The new books this season go beyond rustling up main dishes and show plenty of inspiration for everything from ketchup to kombucha, with a healthy amount of personality too. Photograph by Harriet Clare
Showing us that Irish food is about more than just the humble spud, chef Jp Mc- Mahon delves deep into the food culture and history of the island: from the arrival of Neolithic communities to the English invasion, no stone goes unturned. Mc- Mahon showcases recipes for Irish classics like lamb baked in hay, griddle scones and seafood and seaweed chowder, but – rest assured, potato fans – you won’t be disappointed: potato breads and potato scones are given their fair share of the lime- light, too.
Aran, or ‘bread’, is a beautiful little book from Flora Shedden and includes recipes and stories from her eponymous bakery in the heart of Scotland. With stunning photography and conversational style essays about the people that inspire Shedden’s creations, delve into these sweet and savoury recipes and allow yourself to be transported to Scotland, enjoying break- fast, elevenses, high tea and after dinner treats along the way.
£22, Hardie Grant Books
‘For the love of God, don’t use strawberries in December.’ We like the tone of pastry chef and industry mover and shaker Ravneet Gill. Her book, subtitled ‘the secret to successful baking every time’, is written in a calm and helpful manner too, although novices might find the lack of photography a bit angst-making. There are glossy centrefolds of sexy patisserie, but the rest of the technique info is backed up with the occasional illustration. However it promises great results for everything from ice creams to steamed puddings.
If you need a recipe for a herb and ora jelly mat or you’re looking to add powders, pearls and purees to your repertoire, this up-dated version of the City of London Cookbook might spark your interest. But even if catering for high society isn’t on the to-do list, this compendium of recipes and recollections is an insight into the lavish state banquets of the Square Mile. Alongside recipes for 3am quail eggs benedict there are intriguing anecdotes about the Archbishop and Queen Mother and details on the Prime Minister’s signature dinner-party dish.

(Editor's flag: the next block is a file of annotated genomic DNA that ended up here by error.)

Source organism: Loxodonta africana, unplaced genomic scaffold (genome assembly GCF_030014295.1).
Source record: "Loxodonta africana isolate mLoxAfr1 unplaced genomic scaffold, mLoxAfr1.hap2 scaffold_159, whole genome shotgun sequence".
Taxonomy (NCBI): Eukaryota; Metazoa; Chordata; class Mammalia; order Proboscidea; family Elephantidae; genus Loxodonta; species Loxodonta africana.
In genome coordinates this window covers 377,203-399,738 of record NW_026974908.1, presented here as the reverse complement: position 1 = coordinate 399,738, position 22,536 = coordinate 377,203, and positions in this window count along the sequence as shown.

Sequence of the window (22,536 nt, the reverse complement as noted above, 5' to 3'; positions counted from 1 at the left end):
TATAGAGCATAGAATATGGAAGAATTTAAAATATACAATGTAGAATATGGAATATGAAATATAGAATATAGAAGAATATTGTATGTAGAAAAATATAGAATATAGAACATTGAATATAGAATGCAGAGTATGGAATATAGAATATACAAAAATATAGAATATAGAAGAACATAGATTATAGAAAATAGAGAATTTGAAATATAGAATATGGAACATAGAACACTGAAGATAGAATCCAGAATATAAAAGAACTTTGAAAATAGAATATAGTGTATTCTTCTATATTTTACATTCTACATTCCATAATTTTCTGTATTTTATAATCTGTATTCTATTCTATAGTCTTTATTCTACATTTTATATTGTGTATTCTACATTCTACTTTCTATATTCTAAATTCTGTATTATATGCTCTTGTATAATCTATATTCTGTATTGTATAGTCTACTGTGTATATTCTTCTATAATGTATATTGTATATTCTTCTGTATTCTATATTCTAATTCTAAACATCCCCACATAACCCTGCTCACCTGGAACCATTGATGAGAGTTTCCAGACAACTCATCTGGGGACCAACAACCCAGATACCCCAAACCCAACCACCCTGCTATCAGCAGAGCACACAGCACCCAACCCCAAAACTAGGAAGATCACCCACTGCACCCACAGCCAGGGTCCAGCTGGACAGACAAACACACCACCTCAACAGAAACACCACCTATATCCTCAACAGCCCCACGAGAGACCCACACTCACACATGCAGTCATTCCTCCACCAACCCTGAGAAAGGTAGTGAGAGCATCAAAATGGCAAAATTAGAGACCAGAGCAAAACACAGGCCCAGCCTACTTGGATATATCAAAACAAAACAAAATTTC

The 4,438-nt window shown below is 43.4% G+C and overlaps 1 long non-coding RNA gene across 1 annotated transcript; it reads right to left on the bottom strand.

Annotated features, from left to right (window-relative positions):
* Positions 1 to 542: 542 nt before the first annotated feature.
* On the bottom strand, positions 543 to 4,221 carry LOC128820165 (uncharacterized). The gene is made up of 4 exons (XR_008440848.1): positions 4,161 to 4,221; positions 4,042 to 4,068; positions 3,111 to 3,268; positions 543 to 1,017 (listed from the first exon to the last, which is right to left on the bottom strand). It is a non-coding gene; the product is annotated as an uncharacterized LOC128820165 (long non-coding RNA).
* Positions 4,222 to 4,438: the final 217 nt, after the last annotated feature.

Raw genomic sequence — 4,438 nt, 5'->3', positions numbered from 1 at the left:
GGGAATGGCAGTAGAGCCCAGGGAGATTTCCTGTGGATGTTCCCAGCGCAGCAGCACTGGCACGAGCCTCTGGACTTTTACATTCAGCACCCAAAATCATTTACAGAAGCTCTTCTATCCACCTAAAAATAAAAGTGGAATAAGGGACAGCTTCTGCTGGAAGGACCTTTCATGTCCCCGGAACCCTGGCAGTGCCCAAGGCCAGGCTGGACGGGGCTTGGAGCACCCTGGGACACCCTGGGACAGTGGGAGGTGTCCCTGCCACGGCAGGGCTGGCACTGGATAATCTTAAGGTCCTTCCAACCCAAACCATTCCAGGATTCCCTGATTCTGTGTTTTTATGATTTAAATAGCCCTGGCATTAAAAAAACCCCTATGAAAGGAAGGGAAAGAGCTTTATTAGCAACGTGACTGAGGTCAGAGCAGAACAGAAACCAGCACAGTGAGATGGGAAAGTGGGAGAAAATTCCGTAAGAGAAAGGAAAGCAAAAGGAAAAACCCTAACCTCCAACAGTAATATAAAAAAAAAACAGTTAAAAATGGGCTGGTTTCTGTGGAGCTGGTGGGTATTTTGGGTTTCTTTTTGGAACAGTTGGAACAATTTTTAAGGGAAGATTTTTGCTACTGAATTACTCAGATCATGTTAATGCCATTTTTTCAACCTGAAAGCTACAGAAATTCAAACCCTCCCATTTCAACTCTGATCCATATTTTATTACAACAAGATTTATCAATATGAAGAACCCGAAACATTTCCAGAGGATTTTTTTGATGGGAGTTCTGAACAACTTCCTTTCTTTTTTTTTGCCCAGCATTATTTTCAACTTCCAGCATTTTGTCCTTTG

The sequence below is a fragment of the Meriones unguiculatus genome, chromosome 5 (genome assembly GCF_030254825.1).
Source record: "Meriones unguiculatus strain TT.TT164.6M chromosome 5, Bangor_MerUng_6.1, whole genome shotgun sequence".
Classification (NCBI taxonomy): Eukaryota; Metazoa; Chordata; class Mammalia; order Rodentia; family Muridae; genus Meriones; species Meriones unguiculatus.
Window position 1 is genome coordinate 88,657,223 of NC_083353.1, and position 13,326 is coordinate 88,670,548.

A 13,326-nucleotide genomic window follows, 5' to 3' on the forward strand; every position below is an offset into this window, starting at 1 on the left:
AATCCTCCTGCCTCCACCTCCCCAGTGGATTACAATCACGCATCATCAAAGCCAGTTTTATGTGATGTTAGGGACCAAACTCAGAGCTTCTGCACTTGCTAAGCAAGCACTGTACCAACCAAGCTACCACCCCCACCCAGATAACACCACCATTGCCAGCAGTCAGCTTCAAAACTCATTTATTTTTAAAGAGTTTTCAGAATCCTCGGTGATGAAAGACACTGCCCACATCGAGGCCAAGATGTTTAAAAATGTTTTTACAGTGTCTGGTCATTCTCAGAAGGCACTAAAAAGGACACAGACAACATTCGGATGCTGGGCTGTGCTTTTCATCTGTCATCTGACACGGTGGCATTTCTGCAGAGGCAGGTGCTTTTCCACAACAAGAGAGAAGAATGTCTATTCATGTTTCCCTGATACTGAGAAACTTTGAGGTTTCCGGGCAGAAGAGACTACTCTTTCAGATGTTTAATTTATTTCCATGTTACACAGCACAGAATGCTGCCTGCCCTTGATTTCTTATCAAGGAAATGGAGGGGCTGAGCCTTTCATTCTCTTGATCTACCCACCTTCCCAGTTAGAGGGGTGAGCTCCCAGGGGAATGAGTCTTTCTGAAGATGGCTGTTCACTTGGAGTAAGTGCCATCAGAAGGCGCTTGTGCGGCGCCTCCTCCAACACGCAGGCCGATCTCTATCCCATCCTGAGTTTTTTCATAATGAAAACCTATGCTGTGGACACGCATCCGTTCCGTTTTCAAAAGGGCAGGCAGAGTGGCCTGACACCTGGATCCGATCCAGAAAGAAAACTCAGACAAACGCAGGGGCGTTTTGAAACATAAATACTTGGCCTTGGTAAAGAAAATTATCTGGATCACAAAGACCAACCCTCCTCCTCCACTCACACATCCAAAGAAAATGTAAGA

£25, GMC Books
Tom is one of hospitality’s most enthusiastic characters and has been a real proponent of sustainable eating for years, before many others. His latest book is partly a detailed backdrop on all things to do with growing, cooking and eating mindfully, and part a collection of enticing recipes. If you want to cut down on food waste without sacri cing versatility – and entertain on a regular basis – you’ll nd plenty to inspire you.
Very few people would object to the claim that Simon Hopkinson paved the way for a large swathe of chefs’ cookbook deals. Roast Chicken and Other Stories was nothing short of seminal and will have instructed and guided whole- some honest cooking in kitchens far and wide since its publication. Published in 1997, The Prawn Cocktail Years is deserving of similar praise. Classic dishes from chicken chasseur to mulligatawny are, of course, a nostalgic highlight, but it’s the insights into the building blocks of our industry as we know it today that make yet another of Hoppy’s books a must for any “gourmand”. The Trattera chapter makes for fascinating read- ing in light of the capital’s current thirst for pasta and all things Italian.
You might live by the motto ‘Heinz or nothing’, but perhaps it’s time to consider whether making your own condiments is a more rewarding, sustainable and healthier option. This book is a fool-proof guide to making your own hot sauce, ketchup, mustard, mayo and more from scratch – and Widnersson promises it will help take your weeknight dinner to the next level. Alongside kitchen staples such as traditional mayonnaise, more bold options such as mushroom soy sauce and Sichuan chilli oil are also included, alongside recipes for suggested dishes to pair the condiments with.
£12,99. Murdoch Books
A few years ago, it would have been hard to imagine that Kombucha would feature on the drink’s menu at restaurants and bars across the country, but its popularity has soared. With people keener than ever to give their gut health the boost it needs, Evan’s book is a bible of all things fermented. As the name suggests, there is more than just kombucha– expect recipes for kefir milkshakes, jams with an extra kick and ginger beer. And don’t worry, the book is definitely beginner-friendly, with tips about the how and why of fermentation.
£12.99, Murdoch Books
This article was first published in Issue 22 of the CODE Quarterly magazine. To read the digital version, please click here